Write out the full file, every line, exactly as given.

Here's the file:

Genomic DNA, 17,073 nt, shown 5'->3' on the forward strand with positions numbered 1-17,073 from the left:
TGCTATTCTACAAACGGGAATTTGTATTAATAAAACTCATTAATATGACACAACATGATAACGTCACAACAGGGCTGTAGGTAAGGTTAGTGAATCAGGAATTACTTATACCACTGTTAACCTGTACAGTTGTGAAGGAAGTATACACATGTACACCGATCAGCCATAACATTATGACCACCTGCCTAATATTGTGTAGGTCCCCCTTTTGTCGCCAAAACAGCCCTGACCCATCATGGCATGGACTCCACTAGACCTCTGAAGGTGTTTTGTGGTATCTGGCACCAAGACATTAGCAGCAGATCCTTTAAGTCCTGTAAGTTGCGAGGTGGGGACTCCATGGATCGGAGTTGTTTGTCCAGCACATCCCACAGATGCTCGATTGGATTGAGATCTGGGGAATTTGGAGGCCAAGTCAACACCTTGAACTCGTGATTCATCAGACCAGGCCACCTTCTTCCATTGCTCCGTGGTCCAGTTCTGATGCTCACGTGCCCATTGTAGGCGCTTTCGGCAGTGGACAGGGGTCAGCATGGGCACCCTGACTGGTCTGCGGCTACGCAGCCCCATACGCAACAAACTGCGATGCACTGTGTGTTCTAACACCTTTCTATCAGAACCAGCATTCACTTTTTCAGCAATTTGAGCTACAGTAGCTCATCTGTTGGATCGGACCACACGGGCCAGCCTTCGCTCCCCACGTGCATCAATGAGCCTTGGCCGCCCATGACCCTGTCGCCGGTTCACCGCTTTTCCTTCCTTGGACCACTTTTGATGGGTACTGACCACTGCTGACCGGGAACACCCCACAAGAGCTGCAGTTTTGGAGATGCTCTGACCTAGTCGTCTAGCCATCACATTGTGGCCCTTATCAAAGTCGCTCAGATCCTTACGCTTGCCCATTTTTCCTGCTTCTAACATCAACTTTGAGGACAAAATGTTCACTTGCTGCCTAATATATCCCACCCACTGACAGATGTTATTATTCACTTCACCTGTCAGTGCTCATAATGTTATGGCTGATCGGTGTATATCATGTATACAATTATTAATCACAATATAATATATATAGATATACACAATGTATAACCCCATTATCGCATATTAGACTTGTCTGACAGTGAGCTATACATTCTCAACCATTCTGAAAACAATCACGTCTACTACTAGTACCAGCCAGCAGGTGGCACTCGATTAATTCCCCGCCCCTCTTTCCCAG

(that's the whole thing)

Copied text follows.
Genomic DNA, 17,073 nt, shown 5'->3' on the forward strand with positions numbered 1-17,073 from the left:
TGCTATTCTACAAACGGGAATTTGTATTAATAAAACTCATTAATATGACACAACATGATAACGTCACAACAGGGCTGTAGGTAAGGTTAGTGAATCAGGAATTACTTATACCACTGTTAACCTGTACAGTTGTGAAGGAAGTATACACATGTACACCGATCAGCCATAACATTATGACCACCTGCCTAATATTGTGTAGGTCCCCCTTTTGTCGCCAAAACAGCCCTGACCCATCATGGCATGGACTCCACTAGACCTCTGAAGGTGTTTTGTGGTATCTGGCACCAAGACATTAGCAGCAGATCCTTTAAGTCCTGTAAGTTGCGAGGTGGGGACTCCATGGATCGGAGTTGTTTGTCCAGCACATCCCACAGATGCTCGATTGGATTGAGATCTGGGGAATTTGGAGGCCAAGTCAACACCTTGAACTCGTGATTCATCAGACCAGGCCACCTTCTTCCATTGCTCCGTGGTCCAGTTCTGATGCTCACGTGCCCATTGTAGGCGCTTTCGGCAGTGGACAGGGGTCAGCATGGGCACCCTGACTGGTCTGCGGCTACGCAGCCCCATACGCAACAAACTGCGATGCACTGTGTGTTCTAACACCTTTCTATCAGAACCAGCATTCACTTTTTCAGCAATTTGAGCTACAGTAGCTCATCTGTTGGATCGGACCACACGGGCCAGCCTTCGCTCCCCACGTGCATCAATGAGCCTTGGCCGCCCATGACCCTGTCGCCGGTTCACCGCTTTTCCTTCCTTGGACCACTTTTGATGGGTACTGACCACTGCTGACCGGGAACACCCCACAAGAGCTGCAGTTTTGGAGATGCTCTGACCTAGTCGTCTAGCCATCACATTGTGGCCCTTATCAAAGTCGCTCAGATCCTTACGCTTGCCCATTTTTCCTGCTTCTAACATCAACTTTGAGGACAAAATGTTCACTTGCTGCCTAATATATCCCACCCACTGACAGATGTTATTATTCACTTCACCTGTCAGTGCTCATAATGTTATGGCTGATCGGTGTATATCATGTATACAATTATTAATCACAATATAATATATATAGATATACACAATGTATAACCCCATTATCGCATATTAGACTTGTCTGACAGTGAGCTATACATTCTCAACCATTCTGAAAACAATCACGTCTACTACTAGTACCAGCCAGCAGGTGGCACTCGATTAATTCCCCGCCCCTCTTTCCCAG